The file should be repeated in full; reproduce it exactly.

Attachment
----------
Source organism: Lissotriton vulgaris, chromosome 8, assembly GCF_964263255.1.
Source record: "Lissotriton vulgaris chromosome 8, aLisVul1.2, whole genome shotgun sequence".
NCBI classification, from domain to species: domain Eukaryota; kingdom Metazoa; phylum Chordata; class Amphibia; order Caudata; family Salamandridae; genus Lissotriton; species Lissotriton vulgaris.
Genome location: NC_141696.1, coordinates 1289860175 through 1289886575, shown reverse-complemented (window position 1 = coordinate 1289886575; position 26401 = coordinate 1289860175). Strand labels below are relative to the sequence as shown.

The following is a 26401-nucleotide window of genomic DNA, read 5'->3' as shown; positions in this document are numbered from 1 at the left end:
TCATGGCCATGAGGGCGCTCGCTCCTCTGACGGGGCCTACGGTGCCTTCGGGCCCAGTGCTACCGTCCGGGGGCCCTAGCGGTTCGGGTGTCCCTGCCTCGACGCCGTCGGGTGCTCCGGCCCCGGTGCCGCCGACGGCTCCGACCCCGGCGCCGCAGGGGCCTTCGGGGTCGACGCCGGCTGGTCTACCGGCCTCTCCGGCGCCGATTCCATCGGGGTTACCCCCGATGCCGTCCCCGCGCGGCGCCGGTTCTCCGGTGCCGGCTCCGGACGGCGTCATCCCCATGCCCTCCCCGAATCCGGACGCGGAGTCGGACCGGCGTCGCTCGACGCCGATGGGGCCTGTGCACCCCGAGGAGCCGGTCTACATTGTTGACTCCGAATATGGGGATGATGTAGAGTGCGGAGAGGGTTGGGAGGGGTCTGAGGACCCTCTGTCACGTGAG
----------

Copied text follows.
Source organism: Lissotriton vulgaris, chromosome 8, assembly GCF_964263255.1.
Source record: "Lissotriton vulgaris chromosome 8, aLisVul1.2, whole genome shotgun sequence".
NCBI classification, from domain to species: domain Eukaryota; kingdom Metazoa; phylum Chordata; class Amphibia; order Caudata; family Salamandridae; genus Lissotriton; species Lissotriton vulgaris.
Genome location: NC_141696.1, coordinates 1289860175 through 1289886575, shown reverse-complemented (window position 1 = coordinate 1289886575; position 26401 = coordinate 1289860175). Strand labels below are relative to the sequence as shown.

The following is a 26401-nucleotide window of genomic DNA, read 5'->3' as shown; positions in this document are numbered from 1 at the left end:
TCATGGCCATGAGGGCGCTCGCTCCTCTGACGGGGCCTACGGTGCCTTCGGGCCCAGTGCTACCGTCCGGGGGCCCTAGCGGTTCGGGTGTCCCTGCCTCGACGCCGTCGGGTGCTCCGGCCCCGGTGCCGCCGACGGCTCCGACCCCGGCGCCGCAGGGGCCTTCGGGGTCGACGCCGGCTGGTCTACCGGCCTCTCCGGCGCCGATTCCATCGGGGTTACCCCCGATGCCGTCCCCGCGCGGCGCCGGTTCTCCGGTGCCGGCTCCGGACGGCGTCATCCCCATGCCCTCCCCGAATCCGGACGCGGAGTCGGACCGGCGTCGCTCGACGCCGATGGGGCCTGTGCACCCCGAGGAGCCGGTCTACATTGTTGACTCCGAATATGGGGATGATGTAGAGTGCGGAGAGGGTTGGGAGGGGTCTGAGGACCCTCTGTCACGTGAG